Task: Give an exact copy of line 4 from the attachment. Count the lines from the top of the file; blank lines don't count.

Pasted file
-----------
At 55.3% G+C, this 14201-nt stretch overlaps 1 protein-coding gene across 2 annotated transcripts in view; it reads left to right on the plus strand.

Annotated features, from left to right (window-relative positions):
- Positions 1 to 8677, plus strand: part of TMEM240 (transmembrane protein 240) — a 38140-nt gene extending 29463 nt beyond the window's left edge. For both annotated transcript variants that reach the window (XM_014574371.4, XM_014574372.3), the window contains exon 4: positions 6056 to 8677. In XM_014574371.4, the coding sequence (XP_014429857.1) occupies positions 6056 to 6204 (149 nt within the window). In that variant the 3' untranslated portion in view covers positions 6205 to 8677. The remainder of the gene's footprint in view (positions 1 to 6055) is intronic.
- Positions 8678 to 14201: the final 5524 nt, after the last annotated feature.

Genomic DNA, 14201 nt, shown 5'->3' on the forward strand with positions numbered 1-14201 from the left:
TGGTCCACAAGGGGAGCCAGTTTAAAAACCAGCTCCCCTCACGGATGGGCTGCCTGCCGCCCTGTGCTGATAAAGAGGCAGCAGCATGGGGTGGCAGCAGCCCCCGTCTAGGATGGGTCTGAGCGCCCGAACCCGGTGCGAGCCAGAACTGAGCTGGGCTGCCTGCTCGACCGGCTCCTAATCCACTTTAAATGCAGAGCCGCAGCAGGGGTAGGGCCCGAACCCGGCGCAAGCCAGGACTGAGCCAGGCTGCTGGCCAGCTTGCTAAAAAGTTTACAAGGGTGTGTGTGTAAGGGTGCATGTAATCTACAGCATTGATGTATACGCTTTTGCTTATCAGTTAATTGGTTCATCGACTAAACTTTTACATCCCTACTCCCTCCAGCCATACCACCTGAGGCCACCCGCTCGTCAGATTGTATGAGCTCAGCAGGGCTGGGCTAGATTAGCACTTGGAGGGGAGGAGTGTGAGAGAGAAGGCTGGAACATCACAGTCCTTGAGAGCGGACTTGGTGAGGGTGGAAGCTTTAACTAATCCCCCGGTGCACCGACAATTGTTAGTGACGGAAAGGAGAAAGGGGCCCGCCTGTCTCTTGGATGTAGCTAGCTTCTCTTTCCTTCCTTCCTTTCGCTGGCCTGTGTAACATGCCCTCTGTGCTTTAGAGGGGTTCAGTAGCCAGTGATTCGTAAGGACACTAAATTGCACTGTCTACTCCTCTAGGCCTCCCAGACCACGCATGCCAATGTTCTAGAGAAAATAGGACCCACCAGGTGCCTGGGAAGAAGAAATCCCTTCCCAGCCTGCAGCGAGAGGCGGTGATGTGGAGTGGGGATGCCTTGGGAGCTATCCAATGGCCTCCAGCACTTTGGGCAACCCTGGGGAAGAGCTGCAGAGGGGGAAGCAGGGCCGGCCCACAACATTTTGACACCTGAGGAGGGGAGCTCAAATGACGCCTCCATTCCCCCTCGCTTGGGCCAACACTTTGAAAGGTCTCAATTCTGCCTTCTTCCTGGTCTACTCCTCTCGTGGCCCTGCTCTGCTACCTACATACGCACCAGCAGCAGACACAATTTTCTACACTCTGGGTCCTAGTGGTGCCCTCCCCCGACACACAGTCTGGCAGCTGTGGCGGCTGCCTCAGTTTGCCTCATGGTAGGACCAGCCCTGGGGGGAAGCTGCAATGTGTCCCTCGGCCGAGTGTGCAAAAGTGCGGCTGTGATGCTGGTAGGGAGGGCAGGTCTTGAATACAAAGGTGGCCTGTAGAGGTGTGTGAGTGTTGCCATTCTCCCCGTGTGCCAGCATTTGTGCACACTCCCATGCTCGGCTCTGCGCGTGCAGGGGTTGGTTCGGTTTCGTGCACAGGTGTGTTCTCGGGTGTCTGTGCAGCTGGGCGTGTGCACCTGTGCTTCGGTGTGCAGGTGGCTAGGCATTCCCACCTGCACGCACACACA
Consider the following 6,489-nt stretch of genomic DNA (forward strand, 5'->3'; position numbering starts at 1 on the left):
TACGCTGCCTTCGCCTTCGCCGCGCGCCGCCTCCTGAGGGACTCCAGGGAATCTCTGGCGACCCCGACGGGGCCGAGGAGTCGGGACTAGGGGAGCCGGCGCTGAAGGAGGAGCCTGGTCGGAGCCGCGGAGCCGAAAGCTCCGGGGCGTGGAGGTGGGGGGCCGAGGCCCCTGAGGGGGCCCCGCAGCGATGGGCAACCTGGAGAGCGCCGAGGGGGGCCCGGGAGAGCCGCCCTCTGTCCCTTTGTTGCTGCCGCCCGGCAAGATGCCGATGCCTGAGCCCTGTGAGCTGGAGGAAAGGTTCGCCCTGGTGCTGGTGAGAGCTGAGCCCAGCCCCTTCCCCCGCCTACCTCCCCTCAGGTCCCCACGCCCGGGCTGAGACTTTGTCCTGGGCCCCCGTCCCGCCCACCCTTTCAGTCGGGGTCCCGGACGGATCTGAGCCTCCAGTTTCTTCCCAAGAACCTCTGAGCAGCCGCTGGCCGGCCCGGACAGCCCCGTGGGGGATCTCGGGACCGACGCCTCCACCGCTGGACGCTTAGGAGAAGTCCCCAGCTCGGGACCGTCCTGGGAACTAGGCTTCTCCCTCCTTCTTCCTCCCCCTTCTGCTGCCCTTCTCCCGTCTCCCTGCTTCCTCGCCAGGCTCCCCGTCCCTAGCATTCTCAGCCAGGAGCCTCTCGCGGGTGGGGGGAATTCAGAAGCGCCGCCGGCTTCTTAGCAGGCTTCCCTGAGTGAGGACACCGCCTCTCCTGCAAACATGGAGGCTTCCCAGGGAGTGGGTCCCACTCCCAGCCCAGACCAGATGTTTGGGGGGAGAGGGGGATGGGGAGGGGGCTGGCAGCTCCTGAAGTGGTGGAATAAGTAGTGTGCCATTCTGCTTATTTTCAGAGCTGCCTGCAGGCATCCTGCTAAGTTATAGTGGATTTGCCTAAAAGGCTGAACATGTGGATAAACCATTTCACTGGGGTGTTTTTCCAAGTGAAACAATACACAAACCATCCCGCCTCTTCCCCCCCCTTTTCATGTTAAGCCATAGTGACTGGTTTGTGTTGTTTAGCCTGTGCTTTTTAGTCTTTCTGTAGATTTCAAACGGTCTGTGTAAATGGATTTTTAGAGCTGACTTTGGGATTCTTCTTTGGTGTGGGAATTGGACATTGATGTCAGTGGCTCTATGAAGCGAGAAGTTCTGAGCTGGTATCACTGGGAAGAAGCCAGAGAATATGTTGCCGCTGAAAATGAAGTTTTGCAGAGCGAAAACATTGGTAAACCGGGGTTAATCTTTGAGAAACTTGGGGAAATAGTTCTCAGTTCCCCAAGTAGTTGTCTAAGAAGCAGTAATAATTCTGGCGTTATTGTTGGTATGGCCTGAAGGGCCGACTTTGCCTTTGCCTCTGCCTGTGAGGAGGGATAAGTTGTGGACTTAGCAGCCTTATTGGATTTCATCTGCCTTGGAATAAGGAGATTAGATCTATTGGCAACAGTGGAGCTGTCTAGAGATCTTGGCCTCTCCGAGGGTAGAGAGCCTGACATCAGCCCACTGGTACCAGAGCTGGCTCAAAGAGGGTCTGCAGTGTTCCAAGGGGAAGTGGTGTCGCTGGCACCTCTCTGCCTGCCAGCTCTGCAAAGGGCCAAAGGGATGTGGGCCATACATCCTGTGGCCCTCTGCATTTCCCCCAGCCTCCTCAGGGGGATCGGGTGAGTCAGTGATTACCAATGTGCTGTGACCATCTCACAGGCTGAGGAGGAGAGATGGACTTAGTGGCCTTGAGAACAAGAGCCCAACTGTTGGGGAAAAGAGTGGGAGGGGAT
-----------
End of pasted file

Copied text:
- Positions 8678 to 14201: the final 5524 nt, after the last annotated feature.